The world watched on in horror when a massive inferno ripped through the historic Notre-Dame Cathedral in Paris this month, destroying much of the roof and its main spire.

It took 500 firefighters around 8 hours to extinguish the blaze and as the smoke cleared, the world united with Parisians to mourn the potential loss of 850 years of history.

From travellers sharing their Notre-Dame selfies to political and religious leaders of all faiths expressing their sadness and astonishment at this sudden catastrophe, the world – for once – was united.

The Cathedral of Notre-Dame transcends religious or cultural beliefs because it is more than just a building. Like the Pyramids of Egypt or the Acropolis in Athens, this iconic building represents the power of human endeavour, perseverance, skill and devotion. For the people of Paris, it exemplifies what it means to be Parisian.

As the people lined the streets of Paris to sing as the Cathedral burned and the viewers who were glued to their screens watched live footage of the tragedy; the barriers of language, culture, religion and distance disappeared.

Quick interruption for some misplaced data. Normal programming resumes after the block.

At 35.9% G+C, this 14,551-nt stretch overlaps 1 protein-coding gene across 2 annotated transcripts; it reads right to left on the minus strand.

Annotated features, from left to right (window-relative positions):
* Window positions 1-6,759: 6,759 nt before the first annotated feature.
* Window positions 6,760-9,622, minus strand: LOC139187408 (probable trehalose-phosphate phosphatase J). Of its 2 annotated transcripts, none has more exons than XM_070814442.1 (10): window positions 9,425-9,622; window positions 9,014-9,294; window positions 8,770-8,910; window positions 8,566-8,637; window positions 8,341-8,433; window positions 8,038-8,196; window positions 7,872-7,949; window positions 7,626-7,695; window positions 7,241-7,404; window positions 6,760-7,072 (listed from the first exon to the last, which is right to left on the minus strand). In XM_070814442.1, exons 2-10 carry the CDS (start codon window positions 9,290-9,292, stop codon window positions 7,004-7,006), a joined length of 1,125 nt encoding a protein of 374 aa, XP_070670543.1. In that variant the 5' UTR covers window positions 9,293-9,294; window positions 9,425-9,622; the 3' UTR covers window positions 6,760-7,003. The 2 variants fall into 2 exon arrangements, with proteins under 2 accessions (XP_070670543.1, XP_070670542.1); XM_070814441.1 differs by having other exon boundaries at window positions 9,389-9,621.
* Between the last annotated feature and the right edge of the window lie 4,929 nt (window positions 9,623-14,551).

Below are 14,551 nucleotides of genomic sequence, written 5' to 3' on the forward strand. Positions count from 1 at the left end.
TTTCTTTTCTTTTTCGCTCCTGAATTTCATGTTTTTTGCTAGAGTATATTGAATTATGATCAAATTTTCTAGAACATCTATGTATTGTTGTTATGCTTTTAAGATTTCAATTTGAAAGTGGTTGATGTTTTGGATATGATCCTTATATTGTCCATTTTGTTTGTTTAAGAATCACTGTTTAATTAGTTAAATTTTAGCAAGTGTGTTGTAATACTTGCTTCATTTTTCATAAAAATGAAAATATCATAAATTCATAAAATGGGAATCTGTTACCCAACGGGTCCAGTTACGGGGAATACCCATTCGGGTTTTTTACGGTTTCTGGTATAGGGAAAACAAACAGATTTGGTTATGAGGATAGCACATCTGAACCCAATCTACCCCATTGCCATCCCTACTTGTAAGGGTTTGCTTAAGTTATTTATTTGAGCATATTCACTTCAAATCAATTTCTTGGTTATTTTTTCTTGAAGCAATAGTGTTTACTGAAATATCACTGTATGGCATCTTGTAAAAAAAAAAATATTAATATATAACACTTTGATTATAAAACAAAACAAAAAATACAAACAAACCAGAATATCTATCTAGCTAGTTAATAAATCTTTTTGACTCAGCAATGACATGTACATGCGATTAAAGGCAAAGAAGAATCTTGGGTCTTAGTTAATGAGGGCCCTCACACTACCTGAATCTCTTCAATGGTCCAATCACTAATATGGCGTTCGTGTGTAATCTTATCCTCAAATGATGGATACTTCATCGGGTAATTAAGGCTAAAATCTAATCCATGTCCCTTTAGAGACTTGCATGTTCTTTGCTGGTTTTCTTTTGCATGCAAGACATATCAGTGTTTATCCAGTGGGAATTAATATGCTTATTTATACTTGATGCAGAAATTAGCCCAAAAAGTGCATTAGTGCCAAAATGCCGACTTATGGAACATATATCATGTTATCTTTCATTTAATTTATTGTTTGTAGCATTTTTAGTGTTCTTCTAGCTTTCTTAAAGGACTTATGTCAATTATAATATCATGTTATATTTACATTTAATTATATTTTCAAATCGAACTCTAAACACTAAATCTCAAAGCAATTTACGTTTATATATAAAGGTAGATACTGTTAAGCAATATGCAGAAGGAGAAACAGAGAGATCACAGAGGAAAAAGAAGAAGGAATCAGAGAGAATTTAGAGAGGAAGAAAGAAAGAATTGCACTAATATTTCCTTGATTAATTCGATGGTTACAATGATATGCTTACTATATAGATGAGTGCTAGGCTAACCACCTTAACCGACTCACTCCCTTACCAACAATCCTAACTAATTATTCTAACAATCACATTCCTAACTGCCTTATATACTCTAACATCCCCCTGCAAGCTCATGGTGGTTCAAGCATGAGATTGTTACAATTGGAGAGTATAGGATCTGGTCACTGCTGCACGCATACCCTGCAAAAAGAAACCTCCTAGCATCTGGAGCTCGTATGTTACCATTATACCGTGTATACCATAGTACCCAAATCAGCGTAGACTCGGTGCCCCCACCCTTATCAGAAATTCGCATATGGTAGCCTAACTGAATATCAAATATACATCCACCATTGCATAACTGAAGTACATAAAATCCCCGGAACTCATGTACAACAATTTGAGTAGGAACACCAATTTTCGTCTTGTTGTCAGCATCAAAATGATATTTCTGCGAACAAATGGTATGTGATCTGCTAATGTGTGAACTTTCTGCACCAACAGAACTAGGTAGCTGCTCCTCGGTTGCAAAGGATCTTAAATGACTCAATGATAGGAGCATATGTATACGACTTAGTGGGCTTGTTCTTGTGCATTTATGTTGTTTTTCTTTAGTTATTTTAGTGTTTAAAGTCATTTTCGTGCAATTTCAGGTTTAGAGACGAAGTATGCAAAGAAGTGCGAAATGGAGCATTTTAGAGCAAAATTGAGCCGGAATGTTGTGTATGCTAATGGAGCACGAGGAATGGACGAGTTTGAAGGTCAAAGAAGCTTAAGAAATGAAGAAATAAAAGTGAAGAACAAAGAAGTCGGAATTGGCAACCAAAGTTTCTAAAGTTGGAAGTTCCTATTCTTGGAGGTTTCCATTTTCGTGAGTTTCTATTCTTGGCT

So how long did this sense of unity last? Predictably, the answer was not long at all.

While people were quick to signal their shock at the devastating fire, the same speed has been seen in the reaction of people in relation to what should happen to the UNESCO World Heritage site in the aftermath of the fire.

Debate now reigns as to whether or not the iconic building should be faithfully restored or rebuilt with a modern lens? Some are also questioning whether the billions raised for the restoration could be better spent on humanitarian or environmental issues.

Notre-Dame is seen as a building belonging to the people of Paris and the visitors of the world. The custodians of this iconic landmark now have the very difficult task of deciding on, and communicating, its future in a way that is inclusive of its world-scale community.